Here is a simple tip that will help you look your best: remove the inside of the pockets of your trousers and seal them up. That’s it. When Kim Naci helped me clean out my closet a few years ago, this one simple notion changed everything. Here is why: side pockets add bulk and lines that aren’t needed. And who wants extra bulk at the hips?
Then and there I methodically took several pants and trousers to the tailor and asked her to remove the inside pockets and seal them. Everything became smoother and cleaner and more slimming – what was old became new again. These white pants are several years old; when I pulled them out of the closet I noticed that I neglected to remove the inside pockets. Now they are like-new.
Why not check your trousers this Memorial Day weekend and do the same? This single, simple style alteration is as important as any exercise or dietary change you can do to get ready for the summer months. Your body will thank you! Happy Summer!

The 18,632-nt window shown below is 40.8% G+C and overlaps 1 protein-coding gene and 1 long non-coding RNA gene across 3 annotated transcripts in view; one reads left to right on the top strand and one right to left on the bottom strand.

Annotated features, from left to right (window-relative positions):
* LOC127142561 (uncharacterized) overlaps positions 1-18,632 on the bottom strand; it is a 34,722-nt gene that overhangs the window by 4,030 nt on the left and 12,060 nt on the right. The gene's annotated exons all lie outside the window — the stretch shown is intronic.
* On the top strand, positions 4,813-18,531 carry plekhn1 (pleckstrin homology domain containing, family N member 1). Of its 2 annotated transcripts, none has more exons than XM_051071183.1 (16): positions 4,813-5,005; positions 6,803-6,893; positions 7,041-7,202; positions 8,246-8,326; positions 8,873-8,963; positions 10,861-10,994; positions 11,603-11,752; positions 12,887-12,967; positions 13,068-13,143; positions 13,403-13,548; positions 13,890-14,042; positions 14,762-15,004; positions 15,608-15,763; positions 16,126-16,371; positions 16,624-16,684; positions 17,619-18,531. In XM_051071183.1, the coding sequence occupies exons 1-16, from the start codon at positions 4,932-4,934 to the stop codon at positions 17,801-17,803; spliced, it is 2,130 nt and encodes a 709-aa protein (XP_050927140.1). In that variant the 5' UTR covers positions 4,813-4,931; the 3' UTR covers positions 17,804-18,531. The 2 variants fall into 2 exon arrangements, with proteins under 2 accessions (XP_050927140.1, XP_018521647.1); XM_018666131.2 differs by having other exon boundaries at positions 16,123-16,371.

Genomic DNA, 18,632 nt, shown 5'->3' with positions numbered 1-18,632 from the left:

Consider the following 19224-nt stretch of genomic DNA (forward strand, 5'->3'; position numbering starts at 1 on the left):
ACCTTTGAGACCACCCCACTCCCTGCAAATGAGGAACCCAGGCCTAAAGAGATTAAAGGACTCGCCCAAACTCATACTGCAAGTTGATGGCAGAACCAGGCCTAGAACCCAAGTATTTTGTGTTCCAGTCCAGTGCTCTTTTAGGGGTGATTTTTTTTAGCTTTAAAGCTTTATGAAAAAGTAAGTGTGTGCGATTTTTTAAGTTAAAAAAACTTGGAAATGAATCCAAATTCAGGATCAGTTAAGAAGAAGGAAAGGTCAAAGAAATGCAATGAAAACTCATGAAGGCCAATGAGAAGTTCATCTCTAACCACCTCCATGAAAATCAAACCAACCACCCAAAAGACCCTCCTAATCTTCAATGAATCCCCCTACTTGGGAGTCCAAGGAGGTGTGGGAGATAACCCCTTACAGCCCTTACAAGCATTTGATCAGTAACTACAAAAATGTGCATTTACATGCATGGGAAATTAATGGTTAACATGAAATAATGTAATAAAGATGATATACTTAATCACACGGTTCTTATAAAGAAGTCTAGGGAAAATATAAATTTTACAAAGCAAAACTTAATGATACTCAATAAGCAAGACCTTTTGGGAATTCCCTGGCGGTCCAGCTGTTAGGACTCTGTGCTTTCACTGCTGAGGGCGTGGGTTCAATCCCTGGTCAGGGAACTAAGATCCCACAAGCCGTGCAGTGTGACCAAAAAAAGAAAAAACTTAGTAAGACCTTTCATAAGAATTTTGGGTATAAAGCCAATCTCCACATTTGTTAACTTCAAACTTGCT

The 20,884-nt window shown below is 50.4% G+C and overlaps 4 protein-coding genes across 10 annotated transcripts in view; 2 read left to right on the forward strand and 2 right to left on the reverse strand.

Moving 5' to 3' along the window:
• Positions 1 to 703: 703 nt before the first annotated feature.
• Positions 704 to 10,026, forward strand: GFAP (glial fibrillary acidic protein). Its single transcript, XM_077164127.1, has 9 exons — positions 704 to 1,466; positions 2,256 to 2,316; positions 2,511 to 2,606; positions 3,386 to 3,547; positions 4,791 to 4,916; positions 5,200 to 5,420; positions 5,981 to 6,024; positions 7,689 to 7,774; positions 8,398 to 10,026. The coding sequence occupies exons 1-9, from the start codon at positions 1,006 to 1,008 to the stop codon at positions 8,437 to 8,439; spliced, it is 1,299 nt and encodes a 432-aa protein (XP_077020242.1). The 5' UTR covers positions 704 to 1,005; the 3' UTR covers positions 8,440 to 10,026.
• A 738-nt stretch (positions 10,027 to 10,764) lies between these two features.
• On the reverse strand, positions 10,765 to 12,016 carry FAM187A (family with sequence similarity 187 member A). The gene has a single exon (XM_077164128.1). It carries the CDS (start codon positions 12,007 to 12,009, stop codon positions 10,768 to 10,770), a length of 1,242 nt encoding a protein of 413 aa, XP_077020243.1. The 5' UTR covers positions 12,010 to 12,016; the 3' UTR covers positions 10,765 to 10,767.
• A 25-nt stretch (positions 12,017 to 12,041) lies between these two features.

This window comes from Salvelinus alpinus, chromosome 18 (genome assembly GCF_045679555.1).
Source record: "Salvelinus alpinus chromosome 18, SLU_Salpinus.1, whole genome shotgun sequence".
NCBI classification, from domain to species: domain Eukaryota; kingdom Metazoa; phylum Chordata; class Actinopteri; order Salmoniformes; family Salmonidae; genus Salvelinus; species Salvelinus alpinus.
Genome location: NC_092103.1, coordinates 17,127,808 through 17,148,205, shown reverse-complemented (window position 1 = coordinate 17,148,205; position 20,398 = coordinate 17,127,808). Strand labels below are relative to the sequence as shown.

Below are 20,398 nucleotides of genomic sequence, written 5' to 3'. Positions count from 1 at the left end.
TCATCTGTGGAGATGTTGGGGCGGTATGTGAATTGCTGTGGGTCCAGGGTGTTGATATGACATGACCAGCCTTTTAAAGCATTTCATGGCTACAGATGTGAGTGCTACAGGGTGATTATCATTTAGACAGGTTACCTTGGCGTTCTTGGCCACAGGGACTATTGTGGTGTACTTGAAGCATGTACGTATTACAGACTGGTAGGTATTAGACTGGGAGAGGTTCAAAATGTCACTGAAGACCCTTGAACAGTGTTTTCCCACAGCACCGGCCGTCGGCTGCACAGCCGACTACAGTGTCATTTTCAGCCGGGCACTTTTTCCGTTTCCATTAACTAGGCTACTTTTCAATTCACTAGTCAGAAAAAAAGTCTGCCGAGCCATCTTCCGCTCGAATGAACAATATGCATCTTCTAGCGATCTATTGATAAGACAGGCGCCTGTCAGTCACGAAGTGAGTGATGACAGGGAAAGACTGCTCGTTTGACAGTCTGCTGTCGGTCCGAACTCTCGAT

Trending question via The Wall Street Journal and WSJ contributor Heidi Mitchell: Do we need to wash our clothes before wearing them? Parents of infants are accustomed to washing their clothes before they wear them, but for many of us that habit ends after baby-hood. I only wash new, unworn undergarments but I never think of washing anything else before the first wear. Perhaps I (and we) should think again. According to expert Dr. Donald Belsito, a professor of dermatology at Columbia University Medical Center in New York, many people will not only touch the fabrics before you do, but there are also chemicals and dyes that are applied to these fabrics (especially to wrinkle-free fabrics) that are irritants. Other surprises too gross to think about include lice and fungus! Yikes! The recommendation from Dr. Belsito is to wash new clothing at least once with a double rinse before wearing. No need for soap – just water and rinsing will do. And if you have allergy sensitivity it is best to stay with natural fibers. I think I will be washing my new clothes from now on … you too? Gotta go – I am starting to get itchy!